Kalifornia

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For other uses, see Kalifornia (disambiguation).
Kalifornia
Kaliforniaposter.jpg
Theatrical release poster
Directed by Dominic Sena
Produced by Jonathan Demme
Peter Saraf
Edward Saxon
Screenplay by Stephen Levy
Tim Metcalfe
Story by Tim Metcalfe
Starring Brad Pitt
Juliette Lewis
David Duchovny
Michelle Forbes
Music by Carter Burwell
Cinematography Bojan Bazelli
Edited by Martin Hunter
Production
  company
PolyGram Filmed Entertainment
Propaganda Films
Viacom Pictures
Distributed by Gramercy Pictures
Release date(s)
  • September 3, 1993 (1993-09-03) (United States)
  • September 8, 1993 (1993-09-08) (France)
  • November 25, 1993 (1993-11-25) (Germany)
Running time 117 minutes
118 minutes (Unrated cut)
Country United States
Language English
Budget $8.5 million[1]
Box office $2,395,231

Kalifornia is a 1993 American horror and road film directed by Dominic Sena and starring Brad Pitt, Juliette Lewis, David Duchovny, and Michelle Forbes. The film focuses on a graduate student (Duchovny) and his photographer girlfriend (Forbes) traveling cross-country to research serial killings, who unwittingly carpool with a serial killer (Pitt) and his childlike girlfriend (Lewis).

The film was released in September 1993 in the United States, and received generally positive reviews from critics.[2]

Plot[edit]

Brian Kessler (David Duchovny) is a graduate student in psychology and a journalist, who has written an article about serial killers, which draws interest from a publisher that offers him a book deal. After the book deal advance is spent, Brian realizes that he needs to start working on finishing his book. His photographer girlfriend Carrie Laughlin (Michelle Forbes) persuades him to move to California, and they decide to drive from Pittsburgh, Pennsylvania to California and visit infamous murder sites along the way. Short on funds, Brian posts a ride-share ad.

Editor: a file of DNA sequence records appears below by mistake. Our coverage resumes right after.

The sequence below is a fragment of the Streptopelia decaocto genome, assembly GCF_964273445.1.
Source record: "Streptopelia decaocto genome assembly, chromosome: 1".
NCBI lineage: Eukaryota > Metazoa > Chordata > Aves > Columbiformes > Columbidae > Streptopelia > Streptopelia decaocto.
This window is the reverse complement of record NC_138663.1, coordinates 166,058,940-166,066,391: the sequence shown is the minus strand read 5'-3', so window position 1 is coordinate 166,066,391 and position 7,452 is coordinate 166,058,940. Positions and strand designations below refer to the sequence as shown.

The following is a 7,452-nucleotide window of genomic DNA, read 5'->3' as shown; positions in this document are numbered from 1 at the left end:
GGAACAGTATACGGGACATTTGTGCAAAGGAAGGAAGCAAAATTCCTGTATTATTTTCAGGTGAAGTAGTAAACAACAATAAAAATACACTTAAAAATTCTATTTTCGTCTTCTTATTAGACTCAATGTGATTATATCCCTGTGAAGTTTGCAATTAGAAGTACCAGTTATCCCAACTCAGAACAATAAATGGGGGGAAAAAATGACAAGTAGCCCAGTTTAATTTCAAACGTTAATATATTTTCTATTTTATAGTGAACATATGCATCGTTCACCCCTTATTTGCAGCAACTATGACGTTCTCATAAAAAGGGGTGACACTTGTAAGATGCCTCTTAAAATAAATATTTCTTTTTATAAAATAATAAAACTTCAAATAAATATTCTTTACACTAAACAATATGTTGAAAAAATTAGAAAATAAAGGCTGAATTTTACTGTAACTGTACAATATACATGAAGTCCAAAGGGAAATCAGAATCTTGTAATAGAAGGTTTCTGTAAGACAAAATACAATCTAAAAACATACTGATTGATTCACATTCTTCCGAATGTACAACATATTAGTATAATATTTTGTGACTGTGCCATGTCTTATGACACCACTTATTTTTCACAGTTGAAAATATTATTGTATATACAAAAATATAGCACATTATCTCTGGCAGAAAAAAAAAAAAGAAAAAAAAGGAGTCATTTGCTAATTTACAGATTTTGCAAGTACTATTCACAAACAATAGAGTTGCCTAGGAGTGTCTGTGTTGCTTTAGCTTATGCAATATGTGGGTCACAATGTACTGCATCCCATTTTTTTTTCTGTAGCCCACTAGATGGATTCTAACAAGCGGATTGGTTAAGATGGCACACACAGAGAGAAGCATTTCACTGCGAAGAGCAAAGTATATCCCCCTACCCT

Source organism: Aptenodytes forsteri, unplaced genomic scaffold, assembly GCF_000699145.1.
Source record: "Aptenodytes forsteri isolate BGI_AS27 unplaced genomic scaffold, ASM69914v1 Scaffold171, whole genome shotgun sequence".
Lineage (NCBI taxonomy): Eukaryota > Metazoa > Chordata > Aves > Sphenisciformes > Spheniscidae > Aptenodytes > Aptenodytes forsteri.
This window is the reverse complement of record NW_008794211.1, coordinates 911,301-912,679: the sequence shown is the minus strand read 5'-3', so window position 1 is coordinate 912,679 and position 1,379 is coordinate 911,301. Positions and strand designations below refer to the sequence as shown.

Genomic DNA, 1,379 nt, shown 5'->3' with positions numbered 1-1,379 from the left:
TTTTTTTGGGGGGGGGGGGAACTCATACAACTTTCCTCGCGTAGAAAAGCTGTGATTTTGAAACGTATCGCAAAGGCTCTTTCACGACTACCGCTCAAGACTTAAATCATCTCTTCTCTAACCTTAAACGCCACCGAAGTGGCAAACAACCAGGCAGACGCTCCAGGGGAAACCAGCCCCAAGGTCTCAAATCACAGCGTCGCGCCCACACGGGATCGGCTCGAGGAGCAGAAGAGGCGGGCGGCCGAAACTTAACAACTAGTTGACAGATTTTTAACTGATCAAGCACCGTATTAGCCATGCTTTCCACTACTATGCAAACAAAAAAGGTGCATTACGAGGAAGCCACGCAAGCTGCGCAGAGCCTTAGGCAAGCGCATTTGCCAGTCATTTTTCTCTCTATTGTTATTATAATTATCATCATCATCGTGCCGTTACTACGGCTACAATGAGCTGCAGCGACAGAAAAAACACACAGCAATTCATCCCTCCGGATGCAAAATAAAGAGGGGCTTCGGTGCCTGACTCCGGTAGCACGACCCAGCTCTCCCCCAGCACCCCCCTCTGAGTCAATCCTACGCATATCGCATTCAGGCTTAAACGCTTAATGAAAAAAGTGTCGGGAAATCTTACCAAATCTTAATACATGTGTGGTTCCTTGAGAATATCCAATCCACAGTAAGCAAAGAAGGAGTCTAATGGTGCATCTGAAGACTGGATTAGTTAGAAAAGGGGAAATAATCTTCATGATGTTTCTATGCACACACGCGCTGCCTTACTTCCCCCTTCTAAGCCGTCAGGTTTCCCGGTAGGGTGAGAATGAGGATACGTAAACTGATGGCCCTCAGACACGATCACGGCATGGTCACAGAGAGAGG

Meanwhile, psychopathic parolee Early Grayce (Brad Pitt) has just lost his job. His parole officer (Judson Vaughn) learns of this and comes to the trailer park where Early lives with his young girlfriend Adele Corners (Juliette Lewis). Early refuses the officer's offer of a job as a college janitor, saying he wants to leave the state. The officer informs him that if he does not keep the appointment, he will be returned to prison. Early decides to go to the job interview. However, when he is on his way out, he is confronted by the landlord over non-payment of rent. Early grows violent and spins out in his car, chasing the man all over the park.

Early spies the ride-share ad at the college and calls Brian, who agrees to meet him the following day. Early sends Adele ahead then murders the landlord before joining Adele to wait for Brian and Carrie. Carrie's first response to seeing the rough-hewn couple is to suggest Brian turn the car around and leave, but Brian asks her to give the plan a chance, and she reluctantly agrees.

On the road, unbeknownst to his companions, Early murders a man in a gas station bathroom and steals his money. When they arrive at the first hotel, he cuts Adele's hair to match Carrie's. At another hotel, Early invites Brian out to play pool, leaving Adele and Carrie alone together. Adele reveals to Carrie that she is a rape victim and that she views Early as her protector, even though her mother did not approve because Early had just been released from prison. Carrie is alarmed by Brian's growing fascination with Early and nonchalant response to the news that Early has been in prison. She gives him an ultimatum: either they rid themselves of Early and Adele, or she will leave.

At the next gas station, Carrie glimpses a newscast with footage of Early and the announcement he is a suspected murderer. Early kills the gas station attendant and continues the trip with the couple as hostages. They encounter two police officers, whom Early shoots. They next come to the home of an elderly couple. Early beats the man to death, but Adele allows the woman to flee. As Early rushes to find the woman, Adele confronts him and says she wants nothing more to do with him. Early fatally shoots Adele, strikes Brian on the head, and kidnaps Carrie.

Brian regains consciousness, and the elderly woman gives him the keys to her truck. Brian arrives at an abandoned nuclear testing site and surprises Early, hitting him in the head with a shovel. Brian finds Carrie bloodied and handcuffed to a bed, having been sexually assaulted. Early, who was only stunned, attacks Brian and they struggle until Early is hit over the head by Carrie. When Early continues the attack, Brian kills him.